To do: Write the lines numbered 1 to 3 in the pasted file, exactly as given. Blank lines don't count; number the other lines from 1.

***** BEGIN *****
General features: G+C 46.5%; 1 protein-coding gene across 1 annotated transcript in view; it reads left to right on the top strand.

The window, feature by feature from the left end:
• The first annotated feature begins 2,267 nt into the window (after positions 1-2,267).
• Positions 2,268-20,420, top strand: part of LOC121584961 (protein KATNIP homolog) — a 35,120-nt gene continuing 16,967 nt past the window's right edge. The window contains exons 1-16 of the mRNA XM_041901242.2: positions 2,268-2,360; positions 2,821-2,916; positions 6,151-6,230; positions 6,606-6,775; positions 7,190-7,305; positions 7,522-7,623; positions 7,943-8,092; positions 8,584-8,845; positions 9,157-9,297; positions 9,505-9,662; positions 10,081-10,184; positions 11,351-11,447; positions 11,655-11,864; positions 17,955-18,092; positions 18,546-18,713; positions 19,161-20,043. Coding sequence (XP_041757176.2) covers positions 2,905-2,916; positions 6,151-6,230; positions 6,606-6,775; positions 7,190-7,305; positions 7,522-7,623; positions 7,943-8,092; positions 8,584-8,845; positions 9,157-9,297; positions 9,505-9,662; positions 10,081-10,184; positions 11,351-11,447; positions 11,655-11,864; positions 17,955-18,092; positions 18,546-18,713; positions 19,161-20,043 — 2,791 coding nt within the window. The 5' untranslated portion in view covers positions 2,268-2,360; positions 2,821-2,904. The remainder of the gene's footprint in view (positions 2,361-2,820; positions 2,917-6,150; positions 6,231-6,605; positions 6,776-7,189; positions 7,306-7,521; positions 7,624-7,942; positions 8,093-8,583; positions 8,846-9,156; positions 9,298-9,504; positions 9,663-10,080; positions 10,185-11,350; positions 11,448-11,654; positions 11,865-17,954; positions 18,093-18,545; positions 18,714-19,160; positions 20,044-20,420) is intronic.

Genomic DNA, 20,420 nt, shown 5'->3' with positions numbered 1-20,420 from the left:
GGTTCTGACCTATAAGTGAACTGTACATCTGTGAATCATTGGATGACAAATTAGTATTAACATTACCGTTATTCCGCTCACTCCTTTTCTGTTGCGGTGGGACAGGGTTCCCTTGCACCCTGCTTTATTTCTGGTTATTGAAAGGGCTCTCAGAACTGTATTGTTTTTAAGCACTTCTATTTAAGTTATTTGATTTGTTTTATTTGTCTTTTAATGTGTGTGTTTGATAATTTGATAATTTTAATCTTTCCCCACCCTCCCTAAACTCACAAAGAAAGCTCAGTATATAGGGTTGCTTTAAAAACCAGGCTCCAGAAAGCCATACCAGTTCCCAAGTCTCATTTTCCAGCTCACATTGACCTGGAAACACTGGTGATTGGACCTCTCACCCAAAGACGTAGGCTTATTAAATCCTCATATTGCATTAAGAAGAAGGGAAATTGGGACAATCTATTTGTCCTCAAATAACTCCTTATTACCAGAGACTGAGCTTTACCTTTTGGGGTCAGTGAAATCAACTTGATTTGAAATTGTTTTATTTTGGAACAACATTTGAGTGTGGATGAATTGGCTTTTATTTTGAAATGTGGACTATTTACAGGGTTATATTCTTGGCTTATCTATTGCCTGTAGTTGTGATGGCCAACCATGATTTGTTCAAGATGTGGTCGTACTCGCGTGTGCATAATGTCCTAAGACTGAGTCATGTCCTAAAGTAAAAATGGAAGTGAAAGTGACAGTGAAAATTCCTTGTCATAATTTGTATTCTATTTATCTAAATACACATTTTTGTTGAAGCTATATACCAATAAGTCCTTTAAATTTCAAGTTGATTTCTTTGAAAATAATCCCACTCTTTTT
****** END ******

General features: G+C 46.5%; 1 protein-coding gene across 1 annotated transcript in view; it reads left to right on the top strand.

The window, feature by feature from the left end:
• The first annotated feature begins 2,267 nt into the window (after positions 1-2,267).